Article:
Liu et al v. Win Woo Trading, LLC et al

Filing 134

ORDER denying 92 First MOTION to Quash Plaintiff's Subpoena Duce Tecum filed by Jia Tun Zheng, Safety Trucking, LLC; ORDER TO SHOW CAUSE why Leon Jew should not be sanctioned sua sponte under Rule 11 of the Federal Rules of Civil Procedure for filing the motion to quash. Show Cause Response due by 3/4/2016. Signed by Judge Kandis A. Westmore on 2/18/2016. (kawlc1, COURT STAFF) (Filed on 2/18/2016)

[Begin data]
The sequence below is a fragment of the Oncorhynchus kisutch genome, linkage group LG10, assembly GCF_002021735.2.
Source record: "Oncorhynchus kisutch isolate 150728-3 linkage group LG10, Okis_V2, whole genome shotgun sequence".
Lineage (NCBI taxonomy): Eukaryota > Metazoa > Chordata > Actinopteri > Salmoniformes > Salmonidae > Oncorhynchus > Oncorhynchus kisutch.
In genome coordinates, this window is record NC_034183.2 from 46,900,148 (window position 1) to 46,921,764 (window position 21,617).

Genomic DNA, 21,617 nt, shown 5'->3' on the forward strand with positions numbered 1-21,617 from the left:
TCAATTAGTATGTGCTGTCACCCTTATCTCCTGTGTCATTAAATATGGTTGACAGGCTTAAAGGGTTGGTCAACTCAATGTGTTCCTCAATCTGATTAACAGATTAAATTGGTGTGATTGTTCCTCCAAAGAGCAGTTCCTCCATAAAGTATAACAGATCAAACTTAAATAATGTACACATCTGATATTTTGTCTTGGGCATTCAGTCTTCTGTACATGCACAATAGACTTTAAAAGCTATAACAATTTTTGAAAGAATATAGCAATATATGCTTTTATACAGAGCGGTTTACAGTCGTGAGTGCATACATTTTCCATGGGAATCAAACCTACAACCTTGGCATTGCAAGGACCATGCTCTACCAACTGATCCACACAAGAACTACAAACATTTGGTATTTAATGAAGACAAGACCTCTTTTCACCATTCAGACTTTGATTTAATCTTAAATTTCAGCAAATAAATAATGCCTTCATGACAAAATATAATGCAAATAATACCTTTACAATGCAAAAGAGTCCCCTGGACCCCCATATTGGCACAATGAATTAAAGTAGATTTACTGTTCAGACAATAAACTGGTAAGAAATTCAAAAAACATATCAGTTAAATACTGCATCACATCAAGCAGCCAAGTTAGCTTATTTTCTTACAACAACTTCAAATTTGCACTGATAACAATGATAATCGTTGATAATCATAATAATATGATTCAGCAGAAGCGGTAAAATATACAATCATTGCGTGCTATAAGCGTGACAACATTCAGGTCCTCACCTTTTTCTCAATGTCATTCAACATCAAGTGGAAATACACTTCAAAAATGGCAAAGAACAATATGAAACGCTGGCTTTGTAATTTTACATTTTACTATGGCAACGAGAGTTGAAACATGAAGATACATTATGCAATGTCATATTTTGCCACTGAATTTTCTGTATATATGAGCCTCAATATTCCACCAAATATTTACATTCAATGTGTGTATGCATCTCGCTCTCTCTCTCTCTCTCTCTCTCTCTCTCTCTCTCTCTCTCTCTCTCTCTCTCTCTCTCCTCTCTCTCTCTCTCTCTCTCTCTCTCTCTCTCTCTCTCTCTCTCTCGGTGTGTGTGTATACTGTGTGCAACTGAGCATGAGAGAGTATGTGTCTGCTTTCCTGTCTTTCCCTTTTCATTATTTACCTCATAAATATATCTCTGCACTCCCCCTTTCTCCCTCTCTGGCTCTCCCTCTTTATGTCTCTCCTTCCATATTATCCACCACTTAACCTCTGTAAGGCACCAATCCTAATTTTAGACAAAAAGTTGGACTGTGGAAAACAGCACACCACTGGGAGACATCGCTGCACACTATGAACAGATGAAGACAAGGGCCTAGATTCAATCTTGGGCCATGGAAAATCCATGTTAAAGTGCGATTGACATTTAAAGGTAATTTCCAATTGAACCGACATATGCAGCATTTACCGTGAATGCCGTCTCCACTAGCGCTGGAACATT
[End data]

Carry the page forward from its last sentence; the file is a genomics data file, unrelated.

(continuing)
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1 2 3 4 UNITED STATES DISTRICT COURT 5 NORTHERN DISTRICT OF CALIFORNIA 6 7 KUANG XUAN LIU, et al., Case No. 14-cv-02639-KAW Plaintiffs, 8 v. 9 10 WIN WOO TRADING, LLC, et al., ORDER DENYING DEFENDANTS' MOTION TO QUASH PLAINTIFFS' SUBPOENA DUCES TECUM; ORDER TO SHOW CAUSE Re: Dkt. No. 92 Defendants. United States District Court Northern District of California 11 12 13 On January 11, 2016, Defendants Safety Trucking, LLC and Jiatun Zheng filed a motion to 14 quash Plaintiffs’ third party subpoenas served on East West Bank and Mark J. Bluer. (Defs.’ Mot., 15 Dkt. No. 92.) 16 On February 18, 2016, the Court held a hearing, and after careful consideration of the 17 parties’ arguments, for the reasons set forth below, the Court DENIES Defendants’ motion to 18 quash, and issues an ORDER TO SHOW CAUSE to attorney Leon Jew why the Court should not 19 impose sanctions sua sponte under Federal Rule of Civil Procedure 11(c)(3). 20 I. 21 BACKGROUND On January 4, 2016, Plaintiffs emailed defense counsel copies of the third party subpoenas 22 to be served on East West Bank and Mark J. Bluer. (Defs.’ Mot. at 1; Decl. of Leon E. Jew, “Jew 23 Decl.”, Dkt. No. 92-1 ¶ 2, Exs. B & C.) On January 5, 2016 and January 7, 2016, respectively, 24 Plaintiff served the third parties with the subpoenas. (Suppl. Decl. of X. Young Lai, “Suppl. Lai 25 Decl.,” Dkt. No. 114 ¶¶ 2-3, Exs. A & B.) The subpoenas commanded the third parties to produce 26 documents on January 20, 2016. See ids. Fact discovery closed on January 8, 2016. (Am. Case 27 Management Or., Dkt. No. 90 at 1.) 28 On January 11, 2016, Defendants filed a motion to quash. (Defs.’ Mot., Dkt. No. 92.) On 1 January 25, 2016, Plaintiffs filed an opposition. (Pl.’s Opp’n, Dkt. No. 109.) On February 1, 2 2016, Defendants filed a reply. (Defs.’ Reply, Dkt. No. 110.) 3 On February 9, 2016, the Court ordered Plaintiffs to file a supplemental declaration with the 4 proofs of service attached as exhibits. (Dkt. No. 113.) On February 10, 2016, Plaintiffs filed the 5 supplemental declaration. (Suppl. Lai Decl., Dkt. No. 114.) II. 6 LEGAL STANDARD Federal Rule of Civil Procedure 45 allows any party to serve a subpoena that commands a 7 8 non-party "to produce documents, electronically stored information, or tangible things . . ." Fed. 9 R. Civ. P. 45(a)(1)(C). Subpoenas are also subject to the relevance requirements of Rule 26(b), and therefore may command the production of documents which are "nonprivileged [and] . . . 11 United States District Court Northern District of California 10 relevant to a party's claim or defense." Soto v. Castlerock Farming & Transp., Inc., 1:09-CV- 12 00701 AWI, 2011 WL 2680839, at *7 (E.D. Cal. July 8, 2011), quoting Fed. R. Civ. P. 26(b)(1). In California, federal courts interpret Rule 45 as setting forth two types of subpoenas: 13 14 pretrial discovery subpoenas and trial subpoenas. See F.T.C. v. Netscape Comm. Corp., 196 15 F.R.D. 559, 560 (N.D. Cal. 2000); see also Integra Lifesciences I, Ltd. v. Merck KGaA, 190 16 F.R.D. 556, 562 (S.D. Cal. 1999). Pre-trial discovery subpoenas include requests for the 17 production and inspection and books, documents, and tangible items. See Fed. R. Civ. P. 26(a)(5) 18 (Parties may obtain discovery by requesting production of documents or things under Rule 19 45(a)(1)(C), for inspection and other purposes). Trial subpoenas, on the other hand, include 20 requests for attendance at a hearing or trial, and may be used in narrow circumstances to secure 21 documents. See Fed. R. Civ. P. 45(a)(1)-(2)(A); see also Puritan Inv. Corp. v. ASLL Corp., 1997 22 WL 793569, 1 (E.D. Pa. 1997) (trial subpoenas may be used to secure documents at trial for the 23 purpose of memory refreshment or trial preparation); Rice v. United States, 164 F.R.D. 556, 558 n. 24 1 (N.D. Okla. 1995) (trial subpoenas may be used to ensure availability at trial of original 25 documents previously disclosed by discovery). Generally, requests for production of documents 26 and things under Rule 45 constitute pre-trial discovery and must be served within the designated 27 discovery period. See Integra Lifesciences, 190 F.R.D. at 561-62. 28 /// 2 III. 1 MOTION TO QUASH 2 A. 3 It is undisputed that the subpoenas were served on nonparties before the discovery cut off. 4 (See Defs.’ Mot. at 2.) Defendants contend, however, that they are untimely, because the date for 5 performance was on January 20, 2016, which was after the January 8, 2016 cut-off. Id. “Many 6 courts have found that Rule 45 subpoenas sought after the discovery cut-off are improper attempts 7 to obtain discovery beyond the discovery period.” nSight, Inc. v. PeopleSoft, Inc., 2006 WL 8 988807, at *3 (N.D. Cal. Apr. 13, 2006) (citing Rice, 164 F.R.D. at 557-59 (subpoenas duces 9 tecum for particular records, issued to third parties after close of discovery, were quashed as The subpoenas were timely. improper attempt to engage in discovery after discovery cut-off)). These subpoenas, however, 11 United States District Court Northern District of California 10 were served prior to the close of discovery. That performance would occur after the cut off does 12 not render the subpoenas untimely. 13 B. 14 Defendants claim that Plaintiffs’ subpoenas seek highly sensitive documents, including Defendants have not demonstrated privacy. 15 bank records, checks, and Forms 1099, from East West Bank, which implicates privacy concerns. 16 Under California law, the privacy rights of businesses are accorded less weight than that of 17 individuals. Saca v. J.P. Molyneux Studio Ltd., CIV S06-2818 MCE EFB, 2008 WL 62181, at *4 18 (E.D. Cal. Jan. 4, 2008). The Court notes that the parties have a stipulated protective order in 19 effect, which ameliorates some of those concerns. See Vieste, LLC v. Hill Redwood Dev., 2011 20 WL 855831, at *1 (N.D. Cal. Mar. 9, 2011) (quoting Oakes v. Halvorsen Marine Ltd., 179 F.R.D. 21 281, 284 (C.D. Cal. 1998)) (party’s interest in the confidentiality of its financial information can 22 be adequately addressed via a protective order); Hill v. Nat'l Collegiate Athletic Assn., 7 Cal. 4th 23 1, 38 (1994) ("[P]rivacy concerns" "are assuaged if intrusion is limited and confidential 24 information is carefully shielded from disclosure except to those who have a legitimate need to 25 know."). The Court notes that Safety Trucking’s document production, which sought the same 26 documents now being subpoenaed, was not complete. In fact, Defendants previously represented 27 that they had already produced all documents that were “available,” because boxes of records had 28 disappeared when they relocated to their current office in June 2013. (Dkt. No. 106 at 3.) 3 1 Additionally, Defendants argue that the subpoena to Mark J. Bluer, a former attorney, 2 requesting “highly sensitive documents concerning written communications between the parties, 3 among others, also raises concerns of attorney-client privilege and confidentiality issues.” (Defs.’ 4 Mot. at 4.) In opposition, Plaintiff states that Mr. Bluer represented the plaintiffs in a prior case 5 against Win Woo and Safety Trucking, so Defendants cannot invoke attorney-client privilege. 6 (Pl.’s Opp’n at 3; Decl. of X. Young Lai, “Lai Decl.,” Dkt. No. 109-1 ¶ 10.) At the hearing, 7 defense counsel acknowledged that Mr. Bluer represented Plaintiffs in the prior action, and 8 withdrew the objection. 9 The Court notes that Plaintiffs first attempted to obtain the entire case file from Defendants, but the file was incomplete. (Dkt. No. 106 at 1.) Furthermore, while some documents 11 United States District Court Northern District of California 10 may be protected, Defendants failed to identify which documents it believes would be privileged. 12 C. 13 Without elaboration, Defendants move to quash the subpoenas on the grounds that they No undue burden or oppression 14 request “highly sensitive documents” that are unduly burdensome and “unfair” to Safety Trucking. 15 (Defs.’ Mot. at 3-4.) Furthermore, Defendants claim that they will be unduly burdened and 16 oppressed, because the subpoenas command performance after the fact discovery cutoff in 17 violation of the case management order, which will also result in the case not progressing. (Defs.’ 18 Mot. at 4.) These arguments are unavailing. As discussed above, the fact that the performance 19 date is after the discovery cutoff does not render the subpoenas untimely. See discussion supra 20 Part III.A. Nor is it violative of the case management order. Moreover, the bulk of the burden in 21 responding to the subpoenas is borne by the third parties rather than by Safety Trucking. Indeed, 22 the Court notes that the third party entities have not moved to quash, modify or otherwise objected 23 to the subpoenas. Furthermore, Defendants have purposefully hindered Plaintiffs’ attempts to 24 obtain the information now sought by way of subpoena, so any claims of undue burden or 25 oppression are unpersuasive. 26 27 28 IV. ORDER TO SHOW CAUSE Perhaps more troubling, at the hearing, defense counsel appeared unaware that the motion to quash argued that the Bluer subpoena should be quashed on the grounds that it violated 4 1 Defendants’ attorney-client privilege. Upon further questioning, counsel admitted that a law 2 student drafted the motion, but represented that he quickly reviewed and approved the final 3 document from his mobile phone prior to filing. Defense counsel also acknowledged that Mr. 4 Bluer never represented his client, and, in fact, had represented the plaintiffs in a prior case. The 5 Court does not believe that counsel read the motion prior to filing, or even in preparation for the 6 motion hearing, because he was surprised when the privilege argument was brought to his 7 attention, and immediately withdrew the argument. When asked by the Court why such a clearly 8 erroneous argument was included in the motion, defense counsel had no answer, and instead 9 apologized for wasting the Court’s time. 10 Federal Rule of Civil Procedure 11 requires that the attorney signer certify that, “to the best United States District Court Northern District of California 11 of the person’s knowledge, information, and belief, formed after an inquiry reasonable under the 12 circumstances,” that a filing “is not being presented for any improper purpose, such as to harass, 13 cause unnecessary delay, or needlessly increase the cost of litigation.” Fed. R. Civ. P. 11(b)(1). 14 Here, defense counsel’s representations to the Court regarding the preparation of the motion to 15 quash, coupled with his lack of knowledge of the arguments contained therein, indicate that the 16 motion was filed for an improper purpose. It should also be noted that neither the motion nor 17 Defendants’ reply provide any legal authority to support the argument that the subpoenas were 18 untimely because they required production after the fact discovery cutoff, and oddly relies on Rule 19 12(b)(5) in support of the motion. (Defs.’ Mot. at 2, 4; Defs.’ Reply at 2.) Defendants’ positions 20 taken during discovery suggest that this motion is the latest effort to harass in an attempt to 21 deprive Plaintiffs of their day in court. 22 Rule 11 also requires that the attorney certify that “the claims, defenses, and other legal 23 contentions are warranted by existing law or by a nonfrivolous argument for extending, 24 modifying, or reversing existing law or for establishing new law.” Fed. R. Civ. P. 11(b)(2). Here, 25 Defendants never had an attorney-client relationship with Mr. Bluer, so there was no existing or 26 nonfrivolous argument that they would enjoy attorney-client privilege. 27 28 For the reasons set forth above, attorney Leon Jew is ordered to show cause by March 4, 2016 why the Court should not impose sanctions, on him individually, sua sponte under Rule 5 1 11(c) for filing a frivolous motion to quash. V. 2 CONCLUSION 3 In light of the foregoing, Defendants’ motion to quash is DENIED. Additionally, defense 4 counsel is ORDERED TO SHOW CAUSE on or before March 4, 2016 why the Court should not 5 impose Rule 11 sanctions sua sponte for filing the motion to quash. 6 7 IT IS SO ORDERED. Dated: February 18, 2016 __________________________________ KANDIS A. WESTMORE United States Magistrate Judge 8 9 10 United States District Court Northern District of California 11 12 13 14 15 16 17 18 19 20 21 22 23 24 25 26 27 28 6